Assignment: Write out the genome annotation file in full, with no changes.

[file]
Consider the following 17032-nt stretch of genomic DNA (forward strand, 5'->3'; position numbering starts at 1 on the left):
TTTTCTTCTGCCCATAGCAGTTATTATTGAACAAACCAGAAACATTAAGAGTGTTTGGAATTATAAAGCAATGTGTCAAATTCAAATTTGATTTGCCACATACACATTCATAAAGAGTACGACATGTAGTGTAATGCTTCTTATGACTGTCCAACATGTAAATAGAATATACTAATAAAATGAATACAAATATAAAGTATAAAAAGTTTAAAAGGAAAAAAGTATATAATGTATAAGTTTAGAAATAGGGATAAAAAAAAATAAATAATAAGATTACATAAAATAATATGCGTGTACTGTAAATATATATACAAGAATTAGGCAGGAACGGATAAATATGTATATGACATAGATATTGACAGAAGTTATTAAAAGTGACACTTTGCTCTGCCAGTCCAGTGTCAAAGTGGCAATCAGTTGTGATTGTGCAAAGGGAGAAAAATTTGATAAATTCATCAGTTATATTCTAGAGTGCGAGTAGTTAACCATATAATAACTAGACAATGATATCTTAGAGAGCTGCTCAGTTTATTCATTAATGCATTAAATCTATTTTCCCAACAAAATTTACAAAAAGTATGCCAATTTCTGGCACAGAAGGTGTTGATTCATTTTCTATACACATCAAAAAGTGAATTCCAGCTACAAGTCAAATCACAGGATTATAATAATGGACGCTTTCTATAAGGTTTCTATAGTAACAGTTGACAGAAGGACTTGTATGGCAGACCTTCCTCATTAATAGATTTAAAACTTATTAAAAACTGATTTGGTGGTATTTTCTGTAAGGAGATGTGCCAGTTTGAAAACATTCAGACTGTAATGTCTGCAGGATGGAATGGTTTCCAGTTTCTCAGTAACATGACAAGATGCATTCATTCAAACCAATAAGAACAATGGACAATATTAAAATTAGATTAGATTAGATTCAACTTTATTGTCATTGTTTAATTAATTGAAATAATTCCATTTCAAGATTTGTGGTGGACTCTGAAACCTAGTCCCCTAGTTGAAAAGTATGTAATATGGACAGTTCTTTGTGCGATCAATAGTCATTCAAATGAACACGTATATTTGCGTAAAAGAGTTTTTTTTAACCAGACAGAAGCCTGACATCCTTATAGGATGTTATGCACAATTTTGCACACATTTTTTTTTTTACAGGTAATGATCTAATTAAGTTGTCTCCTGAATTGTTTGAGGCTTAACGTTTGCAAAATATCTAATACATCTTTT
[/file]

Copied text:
Consider the following 17032-nt stretch of genomic DNA (forward strand, 5'->3'; position numbering starts at 1 on the left):
TTTTCTTCTGCCCATAGCAGTTATTATTGAACAAACCAGAAACATTAAGAGTGTTTGGAATTATAAAGCAATGTGTCAAATTCAAATTTGATTTGCCACATACACATTCATAAAGAGTACGACATGTAGTGTAATGCTTCTTATGACTGTCCAACATGTAAATAGAATATACTAATAAAATGAATACAAATATAAAGTATAAAAAGTTTAAAAGGAAAAAAGTATATAATGTATAAGTTTAGAAATAGGGATAAAAAAAAATAAATAATAAGATTACATAAAATAATATGCGTGTACTGTAAATATATATACAAGAATTAGGCAGGAACGGATAAATATGTATATGACATAGATATTGACAGAAGTTATTAAAAGTGACACTTTGCTCTGCCAGTCCAGTGTCAAAGTGGCAATCAGTTGTGATTGTGCAAAGGGAGAAAAATTTGATAAATTCATCAGTTATATTCTAGAGTGCGAGTAGTTAACCATATAATAACTAGACAATGATATCTTAGAGAGCTGCTCAGTTTATTCATTAATGCATTAAATCTATTTTCCCAACAAAATTTACAAAAAGTATGCCAATTTCTGGCACAGAAGGTGTTGATTCATTTTCTATACACATCAAAAAGTGAATTCCAGCTACAAGTCAAATCACAGGATTATAATAATGGACGCTTTCTATAAGGTTTCTATAGTAACAGTTGACAGAAGGACTTGTATGGCAGACCTTCCTCATTAATAGATTTAAAACTTATTAAAAACTGATTTGGTGGTATTTTCTGTAAGGAGATGTGCCAGTTTGAAAACATTCAGACTGTAATGTCTGCAGGATGGAATGGTTTCCAGTTTCTCAGTAACATGACAAGATGCATTCATTCAAACCAATAAGAACAATGGACAATATTAAAATTAGATTAGATTAGATTCAACTTTATTGTCATTGTTTAATTAATTGAAATAATTCCATTTCAAGATTTGTGGTGGACTCTGAAACCTAGTCCCCTAGTTGAAAAGTATGTAATATGGACAGTTCTTTGTGCGATCAATAGTCATTCAAATGAACACGTATATTTGCGTAAAAGAGTTTTTTTTAACCAGACAGAAGCCTGACATCCTTATAGGATGTTATGCACAATTTTGCACACATTTTTTTTTTTACAGGTAATGATCTAATTAAGTTGTCTCCTGAATTGTTTGAGGCTTAACGTTTGCAAAATATCTAATACATCTTTT